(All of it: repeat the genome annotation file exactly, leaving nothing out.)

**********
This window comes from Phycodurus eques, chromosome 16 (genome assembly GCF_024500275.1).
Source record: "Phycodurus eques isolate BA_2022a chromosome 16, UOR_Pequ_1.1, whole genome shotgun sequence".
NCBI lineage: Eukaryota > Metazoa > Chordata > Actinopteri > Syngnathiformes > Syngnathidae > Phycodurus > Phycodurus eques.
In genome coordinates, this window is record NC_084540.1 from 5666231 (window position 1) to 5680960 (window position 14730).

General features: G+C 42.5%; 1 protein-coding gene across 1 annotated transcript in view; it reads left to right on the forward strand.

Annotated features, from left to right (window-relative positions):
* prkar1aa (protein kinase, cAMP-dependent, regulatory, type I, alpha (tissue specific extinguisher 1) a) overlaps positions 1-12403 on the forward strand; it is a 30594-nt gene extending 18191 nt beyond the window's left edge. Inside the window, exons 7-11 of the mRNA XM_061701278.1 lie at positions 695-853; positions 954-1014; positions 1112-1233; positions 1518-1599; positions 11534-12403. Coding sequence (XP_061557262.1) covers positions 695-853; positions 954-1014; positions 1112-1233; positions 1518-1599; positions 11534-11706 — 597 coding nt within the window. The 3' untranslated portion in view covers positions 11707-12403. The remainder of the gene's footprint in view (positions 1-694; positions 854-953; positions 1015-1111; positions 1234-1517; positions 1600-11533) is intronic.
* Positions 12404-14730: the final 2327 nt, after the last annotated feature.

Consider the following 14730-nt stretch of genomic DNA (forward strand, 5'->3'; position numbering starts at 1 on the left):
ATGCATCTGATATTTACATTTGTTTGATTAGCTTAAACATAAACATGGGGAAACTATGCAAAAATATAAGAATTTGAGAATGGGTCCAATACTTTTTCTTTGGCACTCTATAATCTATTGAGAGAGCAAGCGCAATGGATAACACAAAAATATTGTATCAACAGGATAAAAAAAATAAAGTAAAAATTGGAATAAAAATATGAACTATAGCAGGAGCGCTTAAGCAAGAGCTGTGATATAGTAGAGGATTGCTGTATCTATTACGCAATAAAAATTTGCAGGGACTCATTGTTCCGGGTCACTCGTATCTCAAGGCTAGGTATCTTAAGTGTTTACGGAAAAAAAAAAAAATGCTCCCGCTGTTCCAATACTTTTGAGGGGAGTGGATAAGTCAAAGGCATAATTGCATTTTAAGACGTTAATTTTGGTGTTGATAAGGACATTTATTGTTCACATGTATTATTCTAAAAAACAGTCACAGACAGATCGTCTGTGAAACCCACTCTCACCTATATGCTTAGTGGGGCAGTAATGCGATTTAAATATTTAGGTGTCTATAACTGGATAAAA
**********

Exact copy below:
This window comes from Phycodurus eques, chromosome 16 (genome assembly GCF_024500275.1).
Source record: "Phycodurus eques isolate BA_2022a chromosome 16, UOR_Pequ_1.1, whole genome shotgun sequence".
NCBI lineage: Eukaryota > Metazoa > Chordata > Actinopteri > Syngnathiformes > Syngnathidae > Phycodurus > Phycodurus eques.
In genome coordinates, this window is record NC_084540.1 from 5666231 (window position 1) to 5680960 (window position 14730).

General features: G+C 42.5%; 1 protein-coding gene across 1 annotated transcript in view; it reads left to right on the forward strand.

Annotated features, from left to right (window-relative positions):
* prkar1aa (protein kinase, cAMP-dependent, regulatory, type I, alpha (tissue specific extinguisher 1) a) overlaps positions 1-12403 on the forward strand; it is a 30594-nt gene extending 18191 nt beyond the window's left edge. Inside the window, exons 7-11 of the mRNA XM_061701278.1 lie at positions 695-853; positions 954-1014; positions 1112-1233; positions 1518-1599; positions 11534-12403. Coding sequence (XP_061557262.1) covers positions 695-853; positions 954-1014; positions 1112-1233; positions 1518-1599; positions 11534-11706 — 597 coding nt within the window. The 3' untranslated portion in view covers positions 11707-12403. The remainder of the gene's footprint in view (positions 1-694; positions 854-953; positions 1015-1111; positions 1234-1517; positions 1600-11533) is intronic.
* Positions 12404-14730: the final 2327 nt, after the last annotated feature.

Consider the following 14730-nt stretch of genomic DNA (forward strand, 5'->3'; position numbering starts at 1 on the left):
ATGCATCTGATATTTACATTTGTTTGATTAGCTTAAACATAAACATGGGGAAACTATGCAAAAATATAAGAATTTGAGAATGGGTCCAATACTTTTTCTTTGGCACTCTATAATCTATTGAGAGAGCAAGCGCAATGGATAACACAAAAATATTGTATCAACAGGATAAAAAAAATAAAGTAAAAATTGGAATAAAAATATGAACTATAGCAGGAGCGCTTAAGCAAGAGCTGTGATATAGTAGAGGATTGCTGTATCTATTACGCAATAAAAATTTGCAGGGACTCATTGTTCCGGGTCACTCGTATCTCAAGGCTAGGTATCTTAAGTGTTTACGGAAAAAAAAAAAAATGCTCCCGCTGTTCCAATACTTTTGAGGGGAGTGGATAAGTCAAAGGCATAATTGCATTTTAAGACGTTAATTTTGGTGTTGATAAGGACATTTATTGTTCACATGTATTATTCTAAAAAACAGTCACAGACAGATCGTCTGTGAAACCCACTCTCACCTATATGCTTAGTGGGGCAGTAATGCGATTTAAATATTTAGGTGTCTATAACTGGATAAAA